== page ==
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Plaintiff - Appellant,

No. 98-4230
(D. Utah)
OFFICE OF RECOVERY SERVICES FOR THE STATE OF UTAH, Offset Coordinator, Robert Jowery; COMMONWEALTH OF PENNSYLVANIA, Dauphin County Domestic Relations Section, Child Support Offset Coordinator; SANDRA L. CASTANEIRA; COMMUNICATIONS AND POWER INDUSTRIES, Patty Johnson, Payroll Manager; ROBERT G. JOWETT aka Robert Jowery,

Defendants - Appellees.

(D.C. No. 96-CV-960-B)


Before ANDERSON, KELLY, and BRISCOE, Circuit Judges.

After examining the briefs and appellate record, this panel has determined unanimously that oral argument would not materially assist the determination of this appeal. See Fed. R. App. P. 34(a)(2); 10th Cir. R. 34.1(G). The case is therefore ordered submitted without oral argument.

This litigation concerns Russell J. Diefenderfer's challenges to wage garnishments enforcing a child support obligation arrearage. In 1983 the State of Washington ordered Diefenderfer to pay $100 per month in child support. Diefenderfer's parental rights were involuntarily terminated in Pennsylvania in 1988. In 1992, Utah's Office of Recovery Services (ORS) received a Uniform Reciprocal Enforcement of Support Act request from Pennsylvania to collect $4250 from Diefenderfer, who was residing in Utah. Diefenderfer challenged the garnishment of his wages, both before the ORS and in Utah state court; that litigation was dismissed in February 1994.

Diefenderfer filed this 42 U.S.C. § 1983 action on November 25, 1996. The district court, in an order adopting the magistrate judge's report and recommendation, dismissed the case as to all defendants. As to defendants the State of Utah, Office of Recovery Services (ORS), Robert Jowett(1) (of the ORS), and the Commonwealth of Pennsylvania, it held that the Eleventh Amendment provided immunity. It held that defendant Mary Rider was never properly served. It held that Diefenderfer's pleadings failed to state a claim against defendants Communication and Power Industries (CPI) (Diefenderfer's then-employer) and Patty Johnson (payroll manager), because neither had acted "under color of state law," 42 U.S.C. § 1983. As to defendant Castaneira (Diefenderfer's ex-wife), the court held it did not have personal jurisdiction.

Diefenderfer raises four issues on appeal. He first argues that the court did have jurisdiction over Castaneira, by virtue of the fact that she was "receiving benefits" from Utah and had "contracted" with Utah "for services." Appellant's Br. at 2. It appears from the record that Castaneira passed away, insolvent, in 1997; her attorney notified the district court and all parties that she was "no longer a party." See R. Vol. III Doc. 56. The district court, however, never dismissed her as a party, and its opinion makes no mention of the fact of her passing. No representative has filed an appellate brief in this court on behalf of Castaneira's estate. Diefenderfer makes no mention of the fact of Castaneira's passing in either of his briefs. In any event, even if we assume for purposes of argument that Castaneira is still properly a party, we agree with the district court and the magistrate judge that the court lacked personal jurisdiction over her. That Utah collected, at Pennsylvania's request, monies owed to Castaneira, is not a sufficient nexus to hail Castaneira into the district court in Utah. To exercise jurisdiction over Castaneira in Utah would be to violate the principle that "the defendant's conduct and connection with the forum State [must be] such that he should reasonably anticipate being haled into court there." World-Wide Volkswagen Corp. v. Woodson, 444 U.S. 286, 297 (1980).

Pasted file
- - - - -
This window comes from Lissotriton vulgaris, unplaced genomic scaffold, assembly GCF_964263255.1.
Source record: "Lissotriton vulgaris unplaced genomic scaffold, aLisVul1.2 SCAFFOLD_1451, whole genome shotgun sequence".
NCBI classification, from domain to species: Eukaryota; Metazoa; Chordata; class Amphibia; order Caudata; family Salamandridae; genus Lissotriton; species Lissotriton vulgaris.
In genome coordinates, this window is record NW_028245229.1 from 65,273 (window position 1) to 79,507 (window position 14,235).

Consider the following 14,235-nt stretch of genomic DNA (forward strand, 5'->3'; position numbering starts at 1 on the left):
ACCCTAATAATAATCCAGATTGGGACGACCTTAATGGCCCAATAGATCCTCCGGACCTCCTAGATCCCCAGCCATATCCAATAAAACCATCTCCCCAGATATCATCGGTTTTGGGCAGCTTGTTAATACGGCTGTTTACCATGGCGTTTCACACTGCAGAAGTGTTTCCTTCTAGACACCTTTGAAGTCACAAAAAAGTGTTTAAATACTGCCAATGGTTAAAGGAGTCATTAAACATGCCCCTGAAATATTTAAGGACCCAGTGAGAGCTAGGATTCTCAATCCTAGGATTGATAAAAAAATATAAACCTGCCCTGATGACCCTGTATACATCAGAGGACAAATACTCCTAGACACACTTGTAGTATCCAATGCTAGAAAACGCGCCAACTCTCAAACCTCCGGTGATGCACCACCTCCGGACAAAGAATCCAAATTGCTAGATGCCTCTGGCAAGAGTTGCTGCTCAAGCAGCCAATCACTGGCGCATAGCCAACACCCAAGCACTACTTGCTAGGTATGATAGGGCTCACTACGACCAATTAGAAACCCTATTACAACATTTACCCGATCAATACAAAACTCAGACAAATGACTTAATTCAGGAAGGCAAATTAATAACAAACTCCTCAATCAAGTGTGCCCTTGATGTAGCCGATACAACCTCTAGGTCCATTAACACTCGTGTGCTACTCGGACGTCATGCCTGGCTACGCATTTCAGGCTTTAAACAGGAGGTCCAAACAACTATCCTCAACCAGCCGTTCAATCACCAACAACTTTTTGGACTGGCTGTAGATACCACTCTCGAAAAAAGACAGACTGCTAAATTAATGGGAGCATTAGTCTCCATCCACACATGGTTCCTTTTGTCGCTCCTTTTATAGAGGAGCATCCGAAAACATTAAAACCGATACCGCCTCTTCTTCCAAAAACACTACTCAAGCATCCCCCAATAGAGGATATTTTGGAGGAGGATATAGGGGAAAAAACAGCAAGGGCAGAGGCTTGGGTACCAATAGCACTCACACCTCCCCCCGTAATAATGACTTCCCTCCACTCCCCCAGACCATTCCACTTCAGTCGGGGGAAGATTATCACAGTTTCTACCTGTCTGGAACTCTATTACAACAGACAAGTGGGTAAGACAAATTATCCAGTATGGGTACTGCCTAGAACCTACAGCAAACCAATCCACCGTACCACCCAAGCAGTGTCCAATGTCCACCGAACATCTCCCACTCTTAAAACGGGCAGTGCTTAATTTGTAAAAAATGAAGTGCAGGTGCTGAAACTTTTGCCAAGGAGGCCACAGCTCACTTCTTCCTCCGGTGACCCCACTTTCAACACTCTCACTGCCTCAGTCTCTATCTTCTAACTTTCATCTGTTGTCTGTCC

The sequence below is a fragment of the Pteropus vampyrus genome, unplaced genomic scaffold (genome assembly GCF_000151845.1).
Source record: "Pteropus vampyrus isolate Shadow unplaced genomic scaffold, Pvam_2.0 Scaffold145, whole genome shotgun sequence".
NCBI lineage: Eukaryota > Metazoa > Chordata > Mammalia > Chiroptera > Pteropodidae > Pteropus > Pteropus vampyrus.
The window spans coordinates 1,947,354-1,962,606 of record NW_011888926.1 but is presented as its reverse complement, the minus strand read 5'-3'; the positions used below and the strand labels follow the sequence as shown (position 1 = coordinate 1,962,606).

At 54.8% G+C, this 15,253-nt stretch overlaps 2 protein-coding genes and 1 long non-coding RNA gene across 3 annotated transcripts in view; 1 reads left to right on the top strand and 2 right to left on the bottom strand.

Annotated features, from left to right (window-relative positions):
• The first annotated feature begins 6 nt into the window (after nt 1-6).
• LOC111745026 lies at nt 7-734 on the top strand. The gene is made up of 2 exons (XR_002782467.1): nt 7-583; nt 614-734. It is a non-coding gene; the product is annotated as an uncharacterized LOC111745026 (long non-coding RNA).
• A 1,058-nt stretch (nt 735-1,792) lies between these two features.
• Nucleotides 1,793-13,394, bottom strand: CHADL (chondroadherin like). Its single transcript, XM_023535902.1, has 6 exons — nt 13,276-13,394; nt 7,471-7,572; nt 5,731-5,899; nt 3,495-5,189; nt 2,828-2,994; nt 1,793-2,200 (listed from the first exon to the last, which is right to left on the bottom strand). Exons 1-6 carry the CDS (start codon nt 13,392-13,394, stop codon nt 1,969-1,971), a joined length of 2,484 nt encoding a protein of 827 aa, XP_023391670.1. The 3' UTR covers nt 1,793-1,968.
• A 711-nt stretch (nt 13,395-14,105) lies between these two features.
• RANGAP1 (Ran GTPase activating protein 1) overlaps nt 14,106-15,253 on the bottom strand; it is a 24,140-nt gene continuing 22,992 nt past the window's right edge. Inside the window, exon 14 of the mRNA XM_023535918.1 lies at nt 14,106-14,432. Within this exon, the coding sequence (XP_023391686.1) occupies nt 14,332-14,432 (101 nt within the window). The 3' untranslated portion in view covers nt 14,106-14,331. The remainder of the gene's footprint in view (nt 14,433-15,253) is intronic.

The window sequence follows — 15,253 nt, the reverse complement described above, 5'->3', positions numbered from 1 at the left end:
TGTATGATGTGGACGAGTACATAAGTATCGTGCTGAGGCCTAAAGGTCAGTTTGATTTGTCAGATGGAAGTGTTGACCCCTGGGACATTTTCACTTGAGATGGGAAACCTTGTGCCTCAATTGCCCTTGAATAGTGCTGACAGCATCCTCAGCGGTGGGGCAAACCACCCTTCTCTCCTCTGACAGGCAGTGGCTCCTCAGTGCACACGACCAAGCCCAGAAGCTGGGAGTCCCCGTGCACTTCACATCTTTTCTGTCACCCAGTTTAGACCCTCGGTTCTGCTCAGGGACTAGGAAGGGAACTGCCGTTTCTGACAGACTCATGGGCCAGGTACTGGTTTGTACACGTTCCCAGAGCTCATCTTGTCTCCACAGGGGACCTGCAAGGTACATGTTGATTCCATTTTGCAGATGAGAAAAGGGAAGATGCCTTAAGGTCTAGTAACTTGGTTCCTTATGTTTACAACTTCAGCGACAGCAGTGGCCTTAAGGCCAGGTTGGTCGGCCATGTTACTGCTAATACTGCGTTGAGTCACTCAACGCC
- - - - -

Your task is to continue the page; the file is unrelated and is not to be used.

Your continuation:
Diefenderfer next argues that a Washington court order governs his child support obligation, not the actions of the ORS. This argument, which goes to the merits of Diefenderfer's suit, avails him nothing at this stage, given the district court's dismissal of the action on other grounds.

The third argument Diefenderfer raises is that there is federal funding of the ORS which makes it not an arm of the state for Eleventh Amendment purposes. This particular argument was not presented to the district court, and moreover, the facts alleged are nowhere supported in the record. Therefore the issue is not properly before us. See Lyons v. Jefferson Bank & Trust, 994 F.2d 716, 721 (10th Cir. 1993). Diefenderfer states that he made at least a passing reference below, but we see nothing in the record sufficient to raise the issue.

Diefenderfer's final argument is that the district court improperly dismissed the action against defendants Castaneira, CPI, and Johnson, because, he claims, each acted under color of state law by conspiring with state officials. As to Castaneira, as we have stated, there is no jurisdiction. As to CPI and Johnson, we agree with the reasoning of the district court. It is undisputed that CPI and Johnson were required by law to garnish Diefenderfer's wages; private actors who merely comply with state law are not thereby acting under color of state law. Diefenderfer's allegations of conspiracy are without substance, and are meritless.



Stephen H. Anderson

Circuit Judge

Click footnote number to return to corresponding location in the text.

*.This order and judgment is not binding precedent, except under the doctrines of law of the case, res judicata, and collateral estoppel. The court generally disfavors the citation of orders and judgments; nevertheless, an order and judgment may be cited under the terms and conditions of 10th Cir. R. 36.3.

1.In his pleadings, Diefenderfer erroneously referred to Jowett as "Robert Jowery."

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